Industry-less Economic Development of Northeast India

Article by Sagarmoy Phukan

Today, we are at the crossroads of economic development for Northeast India. Northeast is predominantly an agrarian society with around 65-70% of the population involved with it either directly or indirectly but only 16% of the area is under cultivation with total cropping area including all crops comes under 22% of the area. This is rather a small amount of area to provide a good living standard of the population of the area. But like all other transitioning economies with socio-economic demographic changes, Northeast India is also entering into a transition. We are trying to evolve ourselves into the next step of evolving society, i.e. an industry-based-economic society (industrialized society) but we can look at this as an opportunity to change ourselves into a service-based-economic society. 

So, to conclude, we have identified three types of society that are prevalent in the current times and there will be more societies which we shall discover as the human civilization will evolve. The current three types of economy-based society can be described as Agrarian Society, Industrial Society and Service Society (Post-Industrial Society). Most developed countries have passed through these phases where they transitioned from Agrarian Society to Industrial Societies and now slowly transitioning towards a Service-based economy (currently in a post-industrialized society) but Northeast India has a golden chance to transit directly to a Service-based economy without going through the hassle of putting up industries and damaging the fragile ecosystem of Northeast.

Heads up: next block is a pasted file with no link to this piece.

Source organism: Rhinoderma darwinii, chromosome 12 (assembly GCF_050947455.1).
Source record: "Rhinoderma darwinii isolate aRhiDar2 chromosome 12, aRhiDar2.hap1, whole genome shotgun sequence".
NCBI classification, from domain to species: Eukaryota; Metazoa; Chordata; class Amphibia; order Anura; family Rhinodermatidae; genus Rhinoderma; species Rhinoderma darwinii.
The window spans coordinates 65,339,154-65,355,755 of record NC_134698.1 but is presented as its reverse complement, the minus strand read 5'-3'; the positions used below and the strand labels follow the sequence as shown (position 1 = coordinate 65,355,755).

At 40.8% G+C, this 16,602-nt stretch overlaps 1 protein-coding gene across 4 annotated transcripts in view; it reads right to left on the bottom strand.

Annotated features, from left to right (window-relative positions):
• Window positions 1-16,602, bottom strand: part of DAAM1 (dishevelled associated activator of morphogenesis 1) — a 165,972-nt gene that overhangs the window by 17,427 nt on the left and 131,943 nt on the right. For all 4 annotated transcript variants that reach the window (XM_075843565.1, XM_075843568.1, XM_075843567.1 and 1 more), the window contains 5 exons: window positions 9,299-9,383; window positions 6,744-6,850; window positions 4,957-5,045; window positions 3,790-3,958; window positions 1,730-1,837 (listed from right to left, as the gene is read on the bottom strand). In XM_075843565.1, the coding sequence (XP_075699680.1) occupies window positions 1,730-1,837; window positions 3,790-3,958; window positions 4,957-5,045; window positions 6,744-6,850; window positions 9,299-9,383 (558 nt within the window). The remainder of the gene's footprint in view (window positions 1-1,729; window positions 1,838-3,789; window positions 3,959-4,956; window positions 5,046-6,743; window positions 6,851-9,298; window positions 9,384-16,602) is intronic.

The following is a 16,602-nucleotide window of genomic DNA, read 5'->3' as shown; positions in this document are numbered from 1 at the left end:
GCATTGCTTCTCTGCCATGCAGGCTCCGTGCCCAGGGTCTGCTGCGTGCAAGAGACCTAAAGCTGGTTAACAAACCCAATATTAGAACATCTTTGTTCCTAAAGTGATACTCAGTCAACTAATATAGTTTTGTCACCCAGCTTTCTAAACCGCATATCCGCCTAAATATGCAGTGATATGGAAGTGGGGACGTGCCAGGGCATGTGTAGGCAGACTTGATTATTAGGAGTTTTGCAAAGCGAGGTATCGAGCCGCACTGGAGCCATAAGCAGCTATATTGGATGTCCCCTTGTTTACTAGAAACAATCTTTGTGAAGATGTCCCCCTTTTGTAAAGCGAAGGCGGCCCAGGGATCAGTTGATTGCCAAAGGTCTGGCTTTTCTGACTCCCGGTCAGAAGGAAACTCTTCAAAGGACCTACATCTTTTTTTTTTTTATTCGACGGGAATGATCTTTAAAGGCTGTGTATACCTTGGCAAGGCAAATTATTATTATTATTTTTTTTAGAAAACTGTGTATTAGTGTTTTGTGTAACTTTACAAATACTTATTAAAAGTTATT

Northeast India has a very vulnerable ecosystem and also houses a plethora of ethnic groups and flora-fauna. Industrialization will create a bag of problems starting with resources competition leading to terrorism and ethnic cleansing. It will also damage our Himalayan ecosystem leading to climate change, food insecurity and environmental degradation. But development especially focusing on living standards, equity and accessibility are important for the development of the region and its stability. 

In my opinion, Northeast India has the potential to host a combination of both agriculture and service sectors. In the case of industries, we can focus on small and medium enterprises (SMEs) that imbibes itself with sustainability. Though SMEs have been the focus of development for the Governments of Northeast India and India, a quick look into the service and agricultural sector as an economic module will help us to increase our living standards. Assam’s State GDP trend till 2000 shows that we have especially grown in the service sector with almost 50% contribution to it. Agriculture now contributes around 35-40% of the State GDP.